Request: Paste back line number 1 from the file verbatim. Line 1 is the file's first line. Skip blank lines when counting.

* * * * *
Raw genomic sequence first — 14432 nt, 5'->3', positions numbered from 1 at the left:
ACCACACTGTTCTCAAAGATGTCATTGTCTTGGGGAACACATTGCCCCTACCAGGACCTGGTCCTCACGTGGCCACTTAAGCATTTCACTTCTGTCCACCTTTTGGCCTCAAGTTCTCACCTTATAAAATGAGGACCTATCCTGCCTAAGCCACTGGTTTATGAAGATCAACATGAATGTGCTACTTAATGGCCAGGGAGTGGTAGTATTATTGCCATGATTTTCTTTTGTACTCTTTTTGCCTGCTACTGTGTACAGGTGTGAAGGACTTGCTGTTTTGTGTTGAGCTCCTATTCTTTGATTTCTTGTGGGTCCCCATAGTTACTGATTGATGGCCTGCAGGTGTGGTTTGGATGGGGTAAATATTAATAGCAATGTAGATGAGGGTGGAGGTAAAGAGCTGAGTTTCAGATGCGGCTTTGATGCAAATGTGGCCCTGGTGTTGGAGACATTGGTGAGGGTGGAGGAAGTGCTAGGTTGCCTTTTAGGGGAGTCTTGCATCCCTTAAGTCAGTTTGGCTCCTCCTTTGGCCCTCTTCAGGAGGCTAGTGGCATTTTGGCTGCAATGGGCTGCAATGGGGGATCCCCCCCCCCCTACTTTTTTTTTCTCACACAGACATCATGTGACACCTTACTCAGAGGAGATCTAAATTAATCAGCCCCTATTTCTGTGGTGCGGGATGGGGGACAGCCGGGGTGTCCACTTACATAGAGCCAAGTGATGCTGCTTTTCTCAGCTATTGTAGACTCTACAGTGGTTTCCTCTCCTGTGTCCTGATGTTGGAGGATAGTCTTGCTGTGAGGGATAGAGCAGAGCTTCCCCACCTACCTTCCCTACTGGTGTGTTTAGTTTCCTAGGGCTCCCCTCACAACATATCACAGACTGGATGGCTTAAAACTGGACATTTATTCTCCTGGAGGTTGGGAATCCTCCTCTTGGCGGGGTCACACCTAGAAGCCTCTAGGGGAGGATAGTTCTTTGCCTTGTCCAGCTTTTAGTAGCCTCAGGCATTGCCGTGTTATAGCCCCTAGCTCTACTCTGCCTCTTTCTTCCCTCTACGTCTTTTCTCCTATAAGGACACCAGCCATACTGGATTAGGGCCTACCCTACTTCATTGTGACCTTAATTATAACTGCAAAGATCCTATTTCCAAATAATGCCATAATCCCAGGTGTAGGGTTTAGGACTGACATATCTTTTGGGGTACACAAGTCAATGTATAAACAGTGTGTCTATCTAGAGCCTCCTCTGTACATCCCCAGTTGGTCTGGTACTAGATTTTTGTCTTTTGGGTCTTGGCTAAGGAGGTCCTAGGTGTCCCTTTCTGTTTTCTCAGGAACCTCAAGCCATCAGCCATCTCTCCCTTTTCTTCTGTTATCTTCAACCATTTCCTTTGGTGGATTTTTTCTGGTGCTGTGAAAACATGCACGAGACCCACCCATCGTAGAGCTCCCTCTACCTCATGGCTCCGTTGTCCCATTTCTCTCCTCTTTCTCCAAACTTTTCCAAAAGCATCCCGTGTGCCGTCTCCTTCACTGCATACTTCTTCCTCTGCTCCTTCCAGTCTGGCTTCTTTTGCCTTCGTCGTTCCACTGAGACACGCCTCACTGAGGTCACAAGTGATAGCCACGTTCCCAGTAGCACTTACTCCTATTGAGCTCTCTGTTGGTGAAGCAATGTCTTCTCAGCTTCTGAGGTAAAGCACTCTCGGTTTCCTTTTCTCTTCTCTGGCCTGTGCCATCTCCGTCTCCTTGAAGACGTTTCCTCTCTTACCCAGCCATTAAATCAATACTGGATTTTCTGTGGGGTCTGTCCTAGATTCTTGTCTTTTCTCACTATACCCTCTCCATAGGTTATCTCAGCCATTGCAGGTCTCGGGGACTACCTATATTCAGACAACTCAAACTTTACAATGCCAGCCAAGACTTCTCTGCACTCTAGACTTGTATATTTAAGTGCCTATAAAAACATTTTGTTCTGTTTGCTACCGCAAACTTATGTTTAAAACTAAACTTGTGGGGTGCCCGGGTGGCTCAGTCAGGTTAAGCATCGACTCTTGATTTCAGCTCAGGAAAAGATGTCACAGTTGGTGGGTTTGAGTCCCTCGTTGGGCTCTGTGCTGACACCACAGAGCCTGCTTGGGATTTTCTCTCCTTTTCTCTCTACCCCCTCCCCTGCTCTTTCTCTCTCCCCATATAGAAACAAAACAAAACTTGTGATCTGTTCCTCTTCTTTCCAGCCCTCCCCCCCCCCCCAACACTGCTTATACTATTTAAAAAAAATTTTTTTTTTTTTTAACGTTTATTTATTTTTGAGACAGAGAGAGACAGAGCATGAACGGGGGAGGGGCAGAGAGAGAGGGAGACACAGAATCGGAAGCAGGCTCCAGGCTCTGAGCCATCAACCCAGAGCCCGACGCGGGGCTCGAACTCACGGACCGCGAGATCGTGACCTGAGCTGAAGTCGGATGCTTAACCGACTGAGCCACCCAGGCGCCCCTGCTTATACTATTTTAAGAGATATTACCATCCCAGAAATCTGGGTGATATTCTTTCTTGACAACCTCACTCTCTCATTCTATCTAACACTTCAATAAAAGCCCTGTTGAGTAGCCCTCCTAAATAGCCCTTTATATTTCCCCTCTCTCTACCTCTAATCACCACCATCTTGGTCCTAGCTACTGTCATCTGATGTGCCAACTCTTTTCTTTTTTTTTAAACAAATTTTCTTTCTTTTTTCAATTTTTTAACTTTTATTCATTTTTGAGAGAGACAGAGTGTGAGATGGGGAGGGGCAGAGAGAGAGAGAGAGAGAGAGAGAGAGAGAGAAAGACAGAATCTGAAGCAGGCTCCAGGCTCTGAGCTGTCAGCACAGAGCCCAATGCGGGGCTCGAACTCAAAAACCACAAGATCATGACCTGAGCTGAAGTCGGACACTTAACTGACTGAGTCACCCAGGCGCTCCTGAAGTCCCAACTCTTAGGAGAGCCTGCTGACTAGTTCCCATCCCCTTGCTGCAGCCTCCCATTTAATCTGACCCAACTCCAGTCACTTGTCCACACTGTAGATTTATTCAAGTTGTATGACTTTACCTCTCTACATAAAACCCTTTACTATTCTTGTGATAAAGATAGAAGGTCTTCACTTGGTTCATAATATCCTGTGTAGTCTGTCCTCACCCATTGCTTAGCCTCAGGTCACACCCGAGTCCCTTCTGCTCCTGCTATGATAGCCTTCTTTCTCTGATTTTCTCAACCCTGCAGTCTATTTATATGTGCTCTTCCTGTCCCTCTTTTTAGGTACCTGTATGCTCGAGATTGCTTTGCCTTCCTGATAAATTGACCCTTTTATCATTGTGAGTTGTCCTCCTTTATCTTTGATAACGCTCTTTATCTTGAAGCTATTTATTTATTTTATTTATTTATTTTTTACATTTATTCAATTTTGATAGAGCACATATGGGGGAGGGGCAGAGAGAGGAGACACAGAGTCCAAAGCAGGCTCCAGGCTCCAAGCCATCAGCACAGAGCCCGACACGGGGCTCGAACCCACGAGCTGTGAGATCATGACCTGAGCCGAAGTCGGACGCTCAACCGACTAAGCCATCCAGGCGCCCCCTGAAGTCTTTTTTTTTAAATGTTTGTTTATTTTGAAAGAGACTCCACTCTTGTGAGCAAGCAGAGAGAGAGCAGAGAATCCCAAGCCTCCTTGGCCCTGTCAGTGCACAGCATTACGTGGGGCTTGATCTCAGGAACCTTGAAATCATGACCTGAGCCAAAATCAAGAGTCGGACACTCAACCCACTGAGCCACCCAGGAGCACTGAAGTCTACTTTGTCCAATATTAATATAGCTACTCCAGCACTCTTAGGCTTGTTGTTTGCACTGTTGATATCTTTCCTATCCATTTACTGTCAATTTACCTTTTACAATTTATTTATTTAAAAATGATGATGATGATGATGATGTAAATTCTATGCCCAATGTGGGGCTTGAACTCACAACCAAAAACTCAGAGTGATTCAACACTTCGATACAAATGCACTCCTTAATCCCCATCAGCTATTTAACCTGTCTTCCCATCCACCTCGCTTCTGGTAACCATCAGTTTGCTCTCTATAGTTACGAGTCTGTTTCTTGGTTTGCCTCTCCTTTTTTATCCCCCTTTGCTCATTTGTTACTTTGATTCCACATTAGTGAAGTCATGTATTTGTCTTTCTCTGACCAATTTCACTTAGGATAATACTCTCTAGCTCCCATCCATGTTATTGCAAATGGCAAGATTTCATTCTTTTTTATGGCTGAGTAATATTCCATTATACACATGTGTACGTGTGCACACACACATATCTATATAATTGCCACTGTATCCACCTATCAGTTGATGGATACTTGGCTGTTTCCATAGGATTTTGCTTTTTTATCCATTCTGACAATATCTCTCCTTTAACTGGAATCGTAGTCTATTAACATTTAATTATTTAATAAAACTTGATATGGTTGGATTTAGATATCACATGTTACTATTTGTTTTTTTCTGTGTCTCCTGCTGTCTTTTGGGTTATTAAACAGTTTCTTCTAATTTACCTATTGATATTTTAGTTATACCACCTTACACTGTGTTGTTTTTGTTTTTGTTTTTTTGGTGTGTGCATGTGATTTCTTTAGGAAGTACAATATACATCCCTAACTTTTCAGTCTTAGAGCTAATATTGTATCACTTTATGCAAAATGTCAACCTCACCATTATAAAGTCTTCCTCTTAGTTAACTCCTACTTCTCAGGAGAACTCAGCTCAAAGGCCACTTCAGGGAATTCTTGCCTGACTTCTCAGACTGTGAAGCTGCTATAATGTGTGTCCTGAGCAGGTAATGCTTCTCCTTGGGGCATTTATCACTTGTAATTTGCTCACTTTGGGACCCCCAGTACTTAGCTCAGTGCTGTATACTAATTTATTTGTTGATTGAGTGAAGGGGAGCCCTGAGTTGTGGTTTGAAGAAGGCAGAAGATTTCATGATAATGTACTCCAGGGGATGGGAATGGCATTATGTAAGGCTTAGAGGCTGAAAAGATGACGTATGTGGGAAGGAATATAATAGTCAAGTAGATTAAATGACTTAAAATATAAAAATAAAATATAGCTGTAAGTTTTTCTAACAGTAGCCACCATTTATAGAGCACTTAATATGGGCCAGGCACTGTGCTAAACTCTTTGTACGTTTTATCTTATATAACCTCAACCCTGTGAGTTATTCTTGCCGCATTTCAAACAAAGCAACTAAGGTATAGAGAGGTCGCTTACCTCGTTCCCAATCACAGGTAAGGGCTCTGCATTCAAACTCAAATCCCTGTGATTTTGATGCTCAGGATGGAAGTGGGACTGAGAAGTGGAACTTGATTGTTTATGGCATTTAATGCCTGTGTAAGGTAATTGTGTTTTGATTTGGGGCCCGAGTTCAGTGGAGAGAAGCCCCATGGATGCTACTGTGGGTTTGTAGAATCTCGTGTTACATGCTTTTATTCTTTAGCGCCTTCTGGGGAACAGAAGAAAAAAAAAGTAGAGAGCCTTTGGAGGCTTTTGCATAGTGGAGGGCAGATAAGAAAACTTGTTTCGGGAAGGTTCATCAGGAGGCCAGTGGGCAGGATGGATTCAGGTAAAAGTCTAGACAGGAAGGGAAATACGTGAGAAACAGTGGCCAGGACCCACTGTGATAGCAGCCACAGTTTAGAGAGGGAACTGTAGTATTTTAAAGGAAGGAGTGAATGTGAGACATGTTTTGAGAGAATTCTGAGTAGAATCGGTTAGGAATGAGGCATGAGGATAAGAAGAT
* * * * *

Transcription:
Raw genomic sequence first — 14432 nt, 5'->3', positions numbered from 1 at the left: